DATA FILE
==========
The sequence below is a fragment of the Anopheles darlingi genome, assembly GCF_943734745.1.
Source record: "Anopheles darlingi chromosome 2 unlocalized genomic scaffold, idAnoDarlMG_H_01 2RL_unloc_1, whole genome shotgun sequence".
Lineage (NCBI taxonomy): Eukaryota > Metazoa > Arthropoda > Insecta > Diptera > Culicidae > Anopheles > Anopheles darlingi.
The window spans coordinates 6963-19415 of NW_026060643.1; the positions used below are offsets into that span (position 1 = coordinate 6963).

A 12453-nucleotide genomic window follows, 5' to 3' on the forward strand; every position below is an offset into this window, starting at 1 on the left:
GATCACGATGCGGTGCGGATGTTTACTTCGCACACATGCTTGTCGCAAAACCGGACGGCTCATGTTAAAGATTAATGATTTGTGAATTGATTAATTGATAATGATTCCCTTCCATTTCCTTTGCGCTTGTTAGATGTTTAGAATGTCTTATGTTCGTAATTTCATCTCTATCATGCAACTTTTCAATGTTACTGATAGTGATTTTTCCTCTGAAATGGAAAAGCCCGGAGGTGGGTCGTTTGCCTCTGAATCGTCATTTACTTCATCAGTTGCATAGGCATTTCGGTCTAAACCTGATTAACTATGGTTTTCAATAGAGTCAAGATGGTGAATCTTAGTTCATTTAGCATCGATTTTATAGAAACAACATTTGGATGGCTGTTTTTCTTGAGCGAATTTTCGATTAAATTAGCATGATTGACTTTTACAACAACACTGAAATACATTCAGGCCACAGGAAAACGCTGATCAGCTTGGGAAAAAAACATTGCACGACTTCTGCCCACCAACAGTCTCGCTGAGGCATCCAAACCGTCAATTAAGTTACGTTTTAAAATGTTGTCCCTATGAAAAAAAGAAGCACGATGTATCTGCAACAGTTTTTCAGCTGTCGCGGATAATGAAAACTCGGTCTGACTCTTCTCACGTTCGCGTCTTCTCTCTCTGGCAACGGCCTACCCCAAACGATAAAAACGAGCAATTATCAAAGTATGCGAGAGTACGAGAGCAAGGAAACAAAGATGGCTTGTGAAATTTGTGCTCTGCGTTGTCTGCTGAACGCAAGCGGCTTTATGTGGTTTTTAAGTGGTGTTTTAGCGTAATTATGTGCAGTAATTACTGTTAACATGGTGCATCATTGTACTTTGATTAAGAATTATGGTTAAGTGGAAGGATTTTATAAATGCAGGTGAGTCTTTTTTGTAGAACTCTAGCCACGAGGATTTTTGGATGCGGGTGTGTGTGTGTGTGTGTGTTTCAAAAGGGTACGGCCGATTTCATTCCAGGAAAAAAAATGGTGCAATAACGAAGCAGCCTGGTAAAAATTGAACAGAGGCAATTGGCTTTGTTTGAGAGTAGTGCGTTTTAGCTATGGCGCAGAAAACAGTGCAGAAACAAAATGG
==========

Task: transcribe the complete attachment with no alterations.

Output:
The sequence below is a fragment of the Anopheles darlingi genome, assembly GCF_943734745.1.
Source record: "Anopheles darlingi chromosome 2 unlocalized genomic scaffold, idAnoDarlMG_H_01 2RL_unloc_1, whole genome shotgun sequence".
Lineage (NCBI taxonomy): Eukaryota > Metazoa > Arthropoda > Insecta > Diptera > Culicidae > Anopheles > Anopheles darlingi.
The window spans coordinates 6963-19415 of NW_026060643.1; the positions used below are offsets into that span (position 1 = coordinate 6963).

A 12453-nucleotide genomic window follows, 5' to 3' on the forward strand; every position below is an offset into this window, starting at 1 on the left:
GATCACGATGCGGTGCGGATGTTTACTTCGCACACATGCTTGTCGCAAAACCGGACGGCTCATGTTAAAGATTAATGATTTGTGAATTGATTAATTGATAATGATTCCCTTCCATTTCCTTTGCGCTTGTTAGATGTTTAGAATGTCTTATGTTCGTAATTTCATCTCTATCATGCAACTTTTCAATGTTACTGATAGTGATTTTTCCTCTGAAATGGAAAAGCCCGGAGGTGGGTCGTTTGCCTCTGAATCGTCATTTACTTCATCAGTTGCATAGGCATTTCGGTCTAAACCTGATTAACTATGGTTTTCAATAGAGTCAAGATGGTGAATCTTAGTTCATTTAGCATCGATTTTATAGAAACAACATTTGGATGGCTGTTTTTCTTGAGCGAATTTTCGATTAAATTAGCATGATTGACTTTTACAACAACACTGAAATACATTCAGGCCACAGGAAAACGCTGATCAGCTTGGGAAAAAAACATTGCACGACTTCTGCCCACCAACAGTCTCGCTGAGGCATCCAAACCGTCAATTAAGTTACGTTTTAAAATGTTGTCCCTATGAAAAAAAGAAGCACGATGTATCTGCAACAGTTTTTCAGCTGTCGCGGATAATGAAAACTCGGTCTGACTCTTCTCACGTTCGCGTCTTCTCTCTCTGGCAACGGCCTACCCCAAACGATAAAAACGAGCAATTATCAAAGTATGCGAGAGTACGAGAGCAAGGAAACAAAGATGGCTTGTGAAATTTGTGCTCTGCGTTGTCTGCTGAACGCAAGCGGCTTTATGTGGTTTTTAAGTGGTGTTTTAGCGTAATTATGTGCAGTAATTACTGTTAACATGGTGCATCATTGTACTTTGATTAAGAATTATGGTTAAGTGGAAGGATTTTATAAATGCAGGTGAGTCTTTTTTGTAGAACTCTAGCCACGAGGATTTTTGGATGCGGGTGTGTGTGTGTGTGTGTGTTTCAAAAGGGTACGGCCGATTTCATTCCAGGAAAAAAAATGGTGCAATAACGAAGCAGCCTGGTAAAAATTGAACAGAGGCAATTGGCTTTGTTTGAGAGTAGTGCGTTTTAGCTATGGCGCAGAAAACAGTGCAGAAACAAAATGG